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STARTYou'll have an 1 hour call to help a nonprofit leader navigate their challenge.
I am having a hard time finding grants for non-profits in Atlanta, GA. I am also puzzled about how to navigate non-religious grant writing because our recovery center is run and managed by a Jewish community center. I am wondering if I should bypass the religious aspect altogether since I see several grants are specifically non-religious. Currently Jeff's Place Recovery Center hosts and manages 12-step meetings, which are non-religious, and we want to expand meetings and also add spiritual groups and Jewish events. I have help available to me but I am the only employee of this recovery center and I am not even full-time yet given most of our projects are barely off the ground. I would like to talk to an experienced non-profit professional who can give me an idea of what I should be doing with my time, where my priorities lie, help direct my research, and give me insight on life in the non-profit sector.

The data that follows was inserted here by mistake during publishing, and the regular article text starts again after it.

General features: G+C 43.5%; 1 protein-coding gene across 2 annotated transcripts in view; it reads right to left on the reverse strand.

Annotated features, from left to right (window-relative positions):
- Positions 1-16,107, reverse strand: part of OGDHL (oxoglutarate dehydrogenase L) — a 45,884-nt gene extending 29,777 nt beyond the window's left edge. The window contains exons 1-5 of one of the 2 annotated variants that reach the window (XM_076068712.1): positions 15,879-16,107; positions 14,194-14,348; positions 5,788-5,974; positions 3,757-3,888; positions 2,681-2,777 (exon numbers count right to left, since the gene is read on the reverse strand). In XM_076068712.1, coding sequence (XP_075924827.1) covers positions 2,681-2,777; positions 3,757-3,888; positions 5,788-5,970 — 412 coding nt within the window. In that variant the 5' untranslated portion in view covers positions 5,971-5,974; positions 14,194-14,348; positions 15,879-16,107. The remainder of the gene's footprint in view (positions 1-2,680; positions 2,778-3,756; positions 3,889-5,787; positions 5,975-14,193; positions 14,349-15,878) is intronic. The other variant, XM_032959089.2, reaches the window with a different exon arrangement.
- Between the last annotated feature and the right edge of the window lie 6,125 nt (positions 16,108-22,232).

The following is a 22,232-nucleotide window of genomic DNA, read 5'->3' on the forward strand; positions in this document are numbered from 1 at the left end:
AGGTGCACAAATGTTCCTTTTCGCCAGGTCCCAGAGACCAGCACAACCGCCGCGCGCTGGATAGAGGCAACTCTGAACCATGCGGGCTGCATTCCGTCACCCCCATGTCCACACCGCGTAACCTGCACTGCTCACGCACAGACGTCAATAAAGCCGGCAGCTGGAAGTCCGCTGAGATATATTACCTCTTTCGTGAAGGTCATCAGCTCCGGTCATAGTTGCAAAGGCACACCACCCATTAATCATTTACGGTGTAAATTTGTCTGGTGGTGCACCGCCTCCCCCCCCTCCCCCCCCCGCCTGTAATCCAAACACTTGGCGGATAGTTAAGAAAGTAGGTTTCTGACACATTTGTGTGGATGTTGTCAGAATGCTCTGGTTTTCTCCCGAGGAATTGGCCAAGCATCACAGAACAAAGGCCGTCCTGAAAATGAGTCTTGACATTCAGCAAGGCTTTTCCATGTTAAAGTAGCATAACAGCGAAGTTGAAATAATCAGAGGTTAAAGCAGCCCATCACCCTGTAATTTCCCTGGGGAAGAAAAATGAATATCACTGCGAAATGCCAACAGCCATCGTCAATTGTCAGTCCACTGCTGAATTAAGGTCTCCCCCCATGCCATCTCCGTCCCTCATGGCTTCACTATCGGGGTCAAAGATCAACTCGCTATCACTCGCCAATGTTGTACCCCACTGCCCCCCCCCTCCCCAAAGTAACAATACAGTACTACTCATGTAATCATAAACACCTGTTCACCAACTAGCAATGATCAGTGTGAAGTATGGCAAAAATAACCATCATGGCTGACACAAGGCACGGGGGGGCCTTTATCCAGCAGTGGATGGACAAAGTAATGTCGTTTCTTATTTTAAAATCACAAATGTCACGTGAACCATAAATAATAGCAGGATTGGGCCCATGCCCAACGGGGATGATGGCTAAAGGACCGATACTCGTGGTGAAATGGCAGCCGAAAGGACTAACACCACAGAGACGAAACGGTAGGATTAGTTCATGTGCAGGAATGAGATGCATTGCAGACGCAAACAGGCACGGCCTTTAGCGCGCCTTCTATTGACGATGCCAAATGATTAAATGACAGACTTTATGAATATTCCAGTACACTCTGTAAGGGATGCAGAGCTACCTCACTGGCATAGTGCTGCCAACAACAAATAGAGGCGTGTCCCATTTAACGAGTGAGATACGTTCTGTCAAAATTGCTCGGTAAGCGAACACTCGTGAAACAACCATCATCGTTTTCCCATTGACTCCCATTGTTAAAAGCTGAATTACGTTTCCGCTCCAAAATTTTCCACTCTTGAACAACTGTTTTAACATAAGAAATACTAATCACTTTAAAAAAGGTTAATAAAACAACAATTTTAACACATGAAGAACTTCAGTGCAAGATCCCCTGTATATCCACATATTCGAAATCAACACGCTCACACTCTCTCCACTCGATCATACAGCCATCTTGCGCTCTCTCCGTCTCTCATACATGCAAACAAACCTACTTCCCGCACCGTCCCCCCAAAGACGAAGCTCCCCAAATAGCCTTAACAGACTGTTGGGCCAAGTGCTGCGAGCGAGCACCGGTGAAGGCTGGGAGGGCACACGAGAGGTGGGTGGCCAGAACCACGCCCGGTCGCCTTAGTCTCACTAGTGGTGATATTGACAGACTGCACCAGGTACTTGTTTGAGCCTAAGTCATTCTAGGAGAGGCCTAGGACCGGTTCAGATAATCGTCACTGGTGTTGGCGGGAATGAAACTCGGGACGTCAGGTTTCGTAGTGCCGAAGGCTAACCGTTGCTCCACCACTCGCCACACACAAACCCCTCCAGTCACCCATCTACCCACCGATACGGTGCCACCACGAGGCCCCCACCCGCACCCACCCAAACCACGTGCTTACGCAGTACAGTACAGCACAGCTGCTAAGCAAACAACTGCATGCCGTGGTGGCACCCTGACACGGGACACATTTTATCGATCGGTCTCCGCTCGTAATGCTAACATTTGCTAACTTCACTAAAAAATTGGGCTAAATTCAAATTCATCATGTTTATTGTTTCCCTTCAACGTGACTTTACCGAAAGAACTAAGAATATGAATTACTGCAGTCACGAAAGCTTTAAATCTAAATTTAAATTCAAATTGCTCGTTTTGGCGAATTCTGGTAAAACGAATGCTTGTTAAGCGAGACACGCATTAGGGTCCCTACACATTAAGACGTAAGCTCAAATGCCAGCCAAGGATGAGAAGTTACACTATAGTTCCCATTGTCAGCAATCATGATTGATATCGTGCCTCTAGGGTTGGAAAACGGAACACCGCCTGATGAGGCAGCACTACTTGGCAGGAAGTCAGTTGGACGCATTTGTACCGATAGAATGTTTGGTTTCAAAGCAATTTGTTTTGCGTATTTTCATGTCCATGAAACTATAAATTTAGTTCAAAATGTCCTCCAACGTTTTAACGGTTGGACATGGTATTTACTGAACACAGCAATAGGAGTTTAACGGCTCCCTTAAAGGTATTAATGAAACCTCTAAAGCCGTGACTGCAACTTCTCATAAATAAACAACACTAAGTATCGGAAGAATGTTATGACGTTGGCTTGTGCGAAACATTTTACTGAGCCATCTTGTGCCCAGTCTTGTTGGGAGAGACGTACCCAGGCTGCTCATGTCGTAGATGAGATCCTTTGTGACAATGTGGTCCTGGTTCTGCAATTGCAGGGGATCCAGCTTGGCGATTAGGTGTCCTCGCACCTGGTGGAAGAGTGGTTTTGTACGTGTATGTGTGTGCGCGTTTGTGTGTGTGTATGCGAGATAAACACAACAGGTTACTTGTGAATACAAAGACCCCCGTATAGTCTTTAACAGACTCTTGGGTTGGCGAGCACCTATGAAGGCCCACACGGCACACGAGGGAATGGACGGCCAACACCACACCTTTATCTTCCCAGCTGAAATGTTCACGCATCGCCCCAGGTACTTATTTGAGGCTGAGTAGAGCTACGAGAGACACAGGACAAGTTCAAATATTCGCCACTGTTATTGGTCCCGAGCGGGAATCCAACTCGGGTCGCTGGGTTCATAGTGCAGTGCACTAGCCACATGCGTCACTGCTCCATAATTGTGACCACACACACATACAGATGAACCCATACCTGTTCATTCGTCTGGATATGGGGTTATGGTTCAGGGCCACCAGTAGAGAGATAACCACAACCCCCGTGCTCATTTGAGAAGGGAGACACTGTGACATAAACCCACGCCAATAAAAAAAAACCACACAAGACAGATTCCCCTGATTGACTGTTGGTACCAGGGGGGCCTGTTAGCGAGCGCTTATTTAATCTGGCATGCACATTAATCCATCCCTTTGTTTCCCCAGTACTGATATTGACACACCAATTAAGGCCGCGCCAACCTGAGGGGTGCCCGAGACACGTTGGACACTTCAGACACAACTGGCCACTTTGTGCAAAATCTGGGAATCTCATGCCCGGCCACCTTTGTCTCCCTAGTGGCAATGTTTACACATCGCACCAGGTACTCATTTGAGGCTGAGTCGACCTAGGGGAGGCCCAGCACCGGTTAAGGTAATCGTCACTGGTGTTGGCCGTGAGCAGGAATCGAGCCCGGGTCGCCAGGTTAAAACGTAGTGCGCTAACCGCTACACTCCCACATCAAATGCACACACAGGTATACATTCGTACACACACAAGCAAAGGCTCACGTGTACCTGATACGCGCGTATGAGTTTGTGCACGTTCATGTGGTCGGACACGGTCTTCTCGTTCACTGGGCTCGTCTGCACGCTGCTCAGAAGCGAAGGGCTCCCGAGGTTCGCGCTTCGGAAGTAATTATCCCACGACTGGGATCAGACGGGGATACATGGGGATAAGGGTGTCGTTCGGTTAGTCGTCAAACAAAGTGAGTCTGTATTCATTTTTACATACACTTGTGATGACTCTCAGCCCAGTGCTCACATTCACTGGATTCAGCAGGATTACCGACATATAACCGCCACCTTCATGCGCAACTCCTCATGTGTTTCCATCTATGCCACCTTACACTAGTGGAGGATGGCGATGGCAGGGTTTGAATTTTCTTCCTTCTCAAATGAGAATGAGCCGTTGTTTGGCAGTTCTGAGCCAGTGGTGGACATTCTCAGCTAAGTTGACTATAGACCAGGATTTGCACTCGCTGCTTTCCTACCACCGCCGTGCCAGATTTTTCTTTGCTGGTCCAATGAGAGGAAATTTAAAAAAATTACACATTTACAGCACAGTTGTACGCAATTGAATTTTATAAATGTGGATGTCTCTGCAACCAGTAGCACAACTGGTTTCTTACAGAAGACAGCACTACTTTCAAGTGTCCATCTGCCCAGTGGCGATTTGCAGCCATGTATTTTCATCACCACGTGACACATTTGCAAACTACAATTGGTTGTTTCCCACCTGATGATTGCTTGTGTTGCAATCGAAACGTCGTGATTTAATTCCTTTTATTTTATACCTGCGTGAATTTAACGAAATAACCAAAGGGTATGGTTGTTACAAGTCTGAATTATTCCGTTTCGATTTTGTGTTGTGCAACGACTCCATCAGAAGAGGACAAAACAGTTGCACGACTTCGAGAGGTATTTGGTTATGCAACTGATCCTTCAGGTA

Jeff's Place is an open, welcoming and safe environment to all those seeking support and guidance. Established in 2018 in everlasting memory of Jeff (Moishe) Kraus, today Jeff’s Place hosts regular 12-Step meetings and spiritual classes, with plans to expand upon Alcoholics Anonymous' recovery concept for the entire Atlanta community. We want to make Jeff's Place more than just a physical meeting place; but rather, a living entity dedicated to those struggling with substance use abuse, those in recovery, and their loved ones.
Jeff’s Place supports all those who struggle to find a spiritual path to healthier living while adding a much-needed resource for the Jewish population, for whom substance abuse is heavily stigmatized. Many people don’t know how to get the help they need; moreover, Jews in active addiction and recovery are often isolated and have little to no resources within their spiritual communities. Rabbis and loved ones rarely know enough about addiction and recovery. Programs, services and literature provided by Jeff’s Place can fill that void and further bring the recovery community together while doing so.